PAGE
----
A Jet Airways aircraft at New Delhi's Indira Gandhi International Airport. Photo: AFP

After withdrawing from acquisition talks last year, Tata Group has once again set its sights on Jet Airways, which is now undergoing bankruptcy resolution at the National Company Law Tribunal.

The salt-to-software conglomerate runs two airlines – full-service airline Vistara and budget carrier AirAsia India. While Vistara is a joint venture with Singapore Airlines, the other has a tie-up with Malaysia-based AirAsia Bhd. It is aiming to use Jet Airways assets to scale up its operation and fill the vacuum left behind by the grounding of India’s second largest airline by market share.

To back their plans, the Tatas have lined up 45 billion rupees (US$652 million) for the two airlines, to boost its presence in the budget airline and full-scale airline space, Business Standard reports.

AirAsia India aims to double its fleet from 21 to 40 aircraft by April next year and plans to start international operations to Sri Lanka, Thailand and Malaysia by September 2019.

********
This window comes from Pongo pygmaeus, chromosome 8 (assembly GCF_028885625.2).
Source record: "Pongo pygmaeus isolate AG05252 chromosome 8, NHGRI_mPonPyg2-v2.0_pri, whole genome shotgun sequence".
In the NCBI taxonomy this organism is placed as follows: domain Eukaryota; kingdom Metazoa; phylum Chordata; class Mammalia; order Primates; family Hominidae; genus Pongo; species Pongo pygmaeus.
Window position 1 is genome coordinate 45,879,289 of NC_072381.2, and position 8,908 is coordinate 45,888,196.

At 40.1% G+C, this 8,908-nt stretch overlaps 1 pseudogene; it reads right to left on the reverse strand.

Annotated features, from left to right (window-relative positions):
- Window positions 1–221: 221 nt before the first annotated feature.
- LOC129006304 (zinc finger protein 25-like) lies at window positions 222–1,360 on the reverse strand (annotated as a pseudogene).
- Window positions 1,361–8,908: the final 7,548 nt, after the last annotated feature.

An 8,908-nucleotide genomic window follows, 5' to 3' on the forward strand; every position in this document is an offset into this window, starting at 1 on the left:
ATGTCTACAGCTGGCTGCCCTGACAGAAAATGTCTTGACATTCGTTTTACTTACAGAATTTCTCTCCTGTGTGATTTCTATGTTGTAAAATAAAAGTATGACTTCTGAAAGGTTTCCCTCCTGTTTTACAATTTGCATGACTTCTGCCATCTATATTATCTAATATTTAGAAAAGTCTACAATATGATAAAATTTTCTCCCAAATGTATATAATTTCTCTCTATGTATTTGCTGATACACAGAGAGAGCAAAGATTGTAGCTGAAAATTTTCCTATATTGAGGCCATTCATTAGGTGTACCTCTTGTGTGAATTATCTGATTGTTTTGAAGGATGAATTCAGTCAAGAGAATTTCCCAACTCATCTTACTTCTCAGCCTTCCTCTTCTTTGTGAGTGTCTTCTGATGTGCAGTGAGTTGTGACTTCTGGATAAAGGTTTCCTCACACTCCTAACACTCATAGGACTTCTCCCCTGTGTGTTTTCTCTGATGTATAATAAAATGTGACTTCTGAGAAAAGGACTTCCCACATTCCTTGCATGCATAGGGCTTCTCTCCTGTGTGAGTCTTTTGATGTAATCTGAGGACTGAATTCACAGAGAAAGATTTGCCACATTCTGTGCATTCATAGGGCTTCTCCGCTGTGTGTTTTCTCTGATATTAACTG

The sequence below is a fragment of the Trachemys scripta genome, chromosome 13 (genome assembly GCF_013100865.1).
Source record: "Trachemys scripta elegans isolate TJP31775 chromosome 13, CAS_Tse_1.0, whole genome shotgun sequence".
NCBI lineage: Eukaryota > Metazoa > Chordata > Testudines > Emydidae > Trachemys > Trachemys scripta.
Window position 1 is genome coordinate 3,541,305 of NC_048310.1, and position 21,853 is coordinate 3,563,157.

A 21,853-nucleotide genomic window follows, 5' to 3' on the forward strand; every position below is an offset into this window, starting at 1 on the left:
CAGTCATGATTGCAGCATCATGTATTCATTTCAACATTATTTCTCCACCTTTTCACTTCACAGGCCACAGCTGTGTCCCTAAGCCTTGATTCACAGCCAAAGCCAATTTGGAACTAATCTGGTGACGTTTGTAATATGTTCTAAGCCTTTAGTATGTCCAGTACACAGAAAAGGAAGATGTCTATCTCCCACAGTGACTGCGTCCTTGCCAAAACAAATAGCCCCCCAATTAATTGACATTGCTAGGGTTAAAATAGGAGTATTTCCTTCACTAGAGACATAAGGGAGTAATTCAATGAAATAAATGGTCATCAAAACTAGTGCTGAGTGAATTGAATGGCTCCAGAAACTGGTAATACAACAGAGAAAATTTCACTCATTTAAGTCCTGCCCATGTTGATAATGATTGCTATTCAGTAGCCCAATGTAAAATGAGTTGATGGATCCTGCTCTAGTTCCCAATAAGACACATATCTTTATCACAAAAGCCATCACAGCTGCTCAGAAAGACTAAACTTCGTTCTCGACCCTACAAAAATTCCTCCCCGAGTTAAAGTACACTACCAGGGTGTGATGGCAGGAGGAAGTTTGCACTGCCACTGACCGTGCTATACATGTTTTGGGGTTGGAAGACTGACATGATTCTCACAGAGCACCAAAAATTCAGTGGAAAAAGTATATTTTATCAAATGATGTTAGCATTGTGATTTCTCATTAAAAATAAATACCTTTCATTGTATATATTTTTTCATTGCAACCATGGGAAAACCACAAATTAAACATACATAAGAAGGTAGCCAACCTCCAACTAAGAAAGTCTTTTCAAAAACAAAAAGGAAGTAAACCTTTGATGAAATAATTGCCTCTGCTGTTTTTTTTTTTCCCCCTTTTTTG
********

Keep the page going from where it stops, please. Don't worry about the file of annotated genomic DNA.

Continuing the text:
Vistara was recently given permission to fly overseas and is looking to acquire the grounded Jet Airways aircraft to fill its rising demand. It is also keen to fill the void left behind by Jet Airways on flights to European destinations. The only rival, state-owned carrier Air India, is beset with its own financial problems. For long-haul flights to the US, Air India remains the sole rival.

The Tata Group had withdrawn from talks last year to acquire Jet Airways, which was then run by its founder Naresh Goyal, as the airline had many liabilities and Goyal was reluctant to cede management control.

Jet Airways suspended operations on April 17 after it ran out of cash. Last week, the company law tribunal admitted the insolvency plea put forth by country’s largest lender State Bank of India to put Jet Airways under the resolution process. The airline is saddled with a total liability of 250 billion rupees ($3.62 billion).

Also Read: India’s Jet Airways stares at shutdown

The airline watchdog Directorate General of Civil Aviation has allowed rival airlines to occupy slots which were used by Jet Airways at various Indian airports until December. Once the insolvency process is completed, the new investor will be allowed to take them back.

Etihad also in fray

Other than the Tata Group, a consortium of diversified conglomerate Hinduja Group and Abu Dhabi-based Etihad Airways is also keen to bid for Jet Airways’ assets, Moneycontrol reports. Etihad holds a 24% stake in Jet Airways and based on exchange filings is not classified as part of the airline’s promoter group and falls in the public shareholder category, the website added.

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